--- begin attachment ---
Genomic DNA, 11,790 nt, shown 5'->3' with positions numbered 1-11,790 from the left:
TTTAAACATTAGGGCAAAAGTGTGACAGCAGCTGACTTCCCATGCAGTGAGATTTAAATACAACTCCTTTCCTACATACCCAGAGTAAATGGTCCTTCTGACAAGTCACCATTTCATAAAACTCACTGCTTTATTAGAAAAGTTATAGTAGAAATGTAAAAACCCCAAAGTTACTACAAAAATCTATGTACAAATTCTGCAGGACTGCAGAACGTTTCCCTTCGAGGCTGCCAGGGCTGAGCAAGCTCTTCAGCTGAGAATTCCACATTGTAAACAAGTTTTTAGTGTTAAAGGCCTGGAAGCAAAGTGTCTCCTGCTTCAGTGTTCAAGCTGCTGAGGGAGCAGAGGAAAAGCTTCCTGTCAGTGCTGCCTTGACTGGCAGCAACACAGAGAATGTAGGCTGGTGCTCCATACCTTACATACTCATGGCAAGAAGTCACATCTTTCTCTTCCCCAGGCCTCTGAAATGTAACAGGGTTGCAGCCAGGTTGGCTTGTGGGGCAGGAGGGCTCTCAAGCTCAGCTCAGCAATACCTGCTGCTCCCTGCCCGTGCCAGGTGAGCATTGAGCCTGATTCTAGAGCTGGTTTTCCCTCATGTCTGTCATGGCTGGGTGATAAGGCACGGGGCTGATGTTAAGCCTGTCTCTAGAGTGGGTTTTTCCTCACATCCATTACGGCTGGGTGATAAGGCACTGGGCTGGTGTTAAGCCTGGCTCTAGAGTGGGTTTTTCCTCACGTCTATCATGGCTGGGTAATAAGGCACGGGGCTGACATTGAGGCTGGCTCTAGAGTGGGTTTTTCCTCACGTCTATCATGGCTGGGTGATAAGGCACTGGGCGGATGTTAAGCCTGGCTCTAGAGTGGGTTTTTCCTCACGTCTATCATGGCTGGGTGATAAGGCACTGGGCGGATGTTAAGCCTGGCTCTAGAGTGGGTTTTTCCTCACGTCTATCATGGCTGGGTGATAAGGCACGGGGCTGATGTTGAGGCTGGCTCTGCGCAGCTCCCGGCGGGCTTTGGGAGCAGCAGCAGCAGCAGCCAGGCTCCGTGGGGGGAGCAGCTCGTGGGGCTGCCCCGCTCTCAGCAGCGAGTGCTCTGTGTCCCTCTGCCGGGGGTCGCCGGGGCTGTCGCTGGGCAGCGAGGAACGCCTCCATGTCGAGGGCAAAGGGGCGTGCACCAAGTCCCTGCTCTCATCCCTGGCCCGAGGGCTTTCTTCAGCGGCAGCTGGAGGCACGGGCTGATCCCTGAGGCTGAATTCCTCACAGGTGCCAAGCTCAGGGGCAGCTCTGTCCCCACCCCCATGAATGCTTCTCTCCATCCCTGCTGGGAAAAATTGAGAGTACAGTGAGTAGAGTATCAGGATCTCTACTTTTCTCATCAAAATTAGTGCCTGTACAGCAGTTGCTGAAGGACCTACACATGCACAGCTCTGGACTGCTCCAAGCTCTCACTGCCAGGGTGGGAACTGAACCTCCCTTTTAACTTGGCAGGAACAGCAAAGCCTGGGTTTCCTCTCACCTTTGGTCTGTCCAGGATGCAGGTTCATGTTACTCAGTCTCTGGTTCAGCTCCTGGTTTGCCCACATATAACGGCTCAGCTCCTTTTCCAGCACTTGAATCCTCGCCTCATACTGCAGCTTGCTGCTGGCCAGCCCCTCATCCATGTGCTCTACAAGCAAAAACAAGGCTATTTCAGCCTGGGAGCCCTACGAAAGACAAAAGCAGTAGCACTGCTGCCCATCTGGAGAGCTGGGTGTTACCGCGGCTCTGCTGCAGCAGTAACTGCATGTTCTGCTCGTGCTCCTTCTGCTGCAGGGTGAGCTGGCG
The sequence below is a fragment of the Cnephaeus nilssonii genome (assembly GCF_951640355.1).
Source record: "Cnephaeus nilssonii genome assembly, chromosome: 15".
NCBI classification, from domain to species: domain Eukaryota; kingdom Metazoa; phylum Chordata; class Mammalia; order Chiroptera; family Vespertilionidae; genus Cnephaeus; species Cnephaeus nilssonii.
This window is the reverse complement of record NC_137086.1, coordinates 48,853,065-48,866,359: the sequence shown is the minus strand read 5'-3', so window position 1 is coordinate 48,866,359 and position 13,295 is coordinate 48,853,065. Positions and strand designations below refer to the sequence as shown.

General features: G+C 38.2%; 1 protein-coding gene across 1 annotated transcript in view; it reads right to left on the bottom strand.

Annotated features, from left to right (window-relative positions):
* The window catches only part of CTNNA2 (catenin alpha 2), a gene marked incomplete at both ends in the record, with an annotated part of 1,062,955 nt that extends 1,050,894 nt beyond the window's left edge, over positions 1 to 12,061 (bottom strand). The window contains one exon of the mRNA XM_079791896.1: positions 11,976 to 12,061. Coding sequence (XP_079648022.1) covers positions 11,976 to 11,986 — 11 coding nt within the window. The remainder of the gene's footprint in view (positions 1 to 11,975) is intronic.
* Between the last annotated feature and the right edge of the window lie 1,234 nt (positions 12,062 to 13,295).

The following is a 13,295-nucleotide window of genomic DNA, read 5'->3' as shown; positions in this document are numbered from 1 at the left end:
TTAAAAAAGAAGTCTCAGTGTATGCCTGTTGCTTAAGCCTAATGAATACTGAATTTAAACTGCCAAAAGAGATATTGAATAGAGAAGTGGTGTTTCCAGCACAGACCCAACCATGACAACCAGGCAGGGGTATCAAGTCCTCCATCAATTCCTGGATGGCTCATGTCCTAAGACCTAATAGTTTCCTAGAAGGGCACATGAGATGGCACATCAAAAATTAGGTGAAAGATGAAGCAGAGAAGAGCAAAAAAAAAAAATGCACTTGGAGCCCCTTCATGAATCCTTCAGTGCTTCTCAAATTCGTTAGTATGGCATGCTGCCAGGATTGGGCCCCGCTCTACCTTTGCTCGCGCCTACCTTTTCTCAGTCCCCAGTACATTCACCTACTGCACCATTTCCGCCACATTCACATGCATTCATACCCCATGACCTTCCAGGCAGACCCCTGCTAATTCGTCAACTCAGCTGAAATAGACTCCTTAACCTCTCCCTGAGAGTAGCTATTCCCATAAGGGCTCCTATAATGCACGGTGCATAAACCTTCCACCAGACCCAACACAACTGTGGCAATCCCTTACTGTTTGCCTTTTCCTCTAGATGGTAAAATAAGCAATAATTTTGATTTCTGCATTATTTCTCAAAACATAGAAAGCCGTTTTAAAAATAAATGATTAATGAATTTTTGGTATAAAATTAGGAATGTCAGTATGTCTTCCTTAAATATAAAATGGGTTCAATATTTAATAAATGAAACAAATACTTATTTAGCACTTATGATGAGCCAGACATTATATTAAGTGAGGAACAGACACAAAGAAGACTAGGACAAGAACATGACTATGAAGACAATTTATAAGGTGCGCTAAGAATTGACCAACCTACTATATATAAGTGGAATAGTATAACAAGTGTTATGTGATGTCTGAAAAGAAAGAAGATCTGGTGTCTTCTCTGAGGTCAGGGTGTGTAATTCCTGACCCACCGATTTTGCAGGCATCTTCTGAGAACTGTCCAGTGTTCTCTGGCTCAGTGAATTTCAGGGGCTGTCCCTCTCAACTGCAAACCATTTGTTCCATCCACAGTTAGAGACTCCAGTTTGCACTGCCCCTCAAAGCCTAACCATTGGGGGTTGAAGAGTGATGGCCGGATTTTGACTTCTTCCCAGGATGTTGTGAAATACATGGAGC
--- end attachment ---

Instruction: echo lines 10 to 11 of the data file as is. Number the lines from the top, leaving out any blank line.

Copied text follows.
* Between the last annotated feature and the right edge of the window lie 1,234 nt (positions 12,062 to 13,295).

The following is a 13,295-nucleotide window of genomic DNA, read 5'->3' as shown; positions in this document are numbered from 1 at the left end: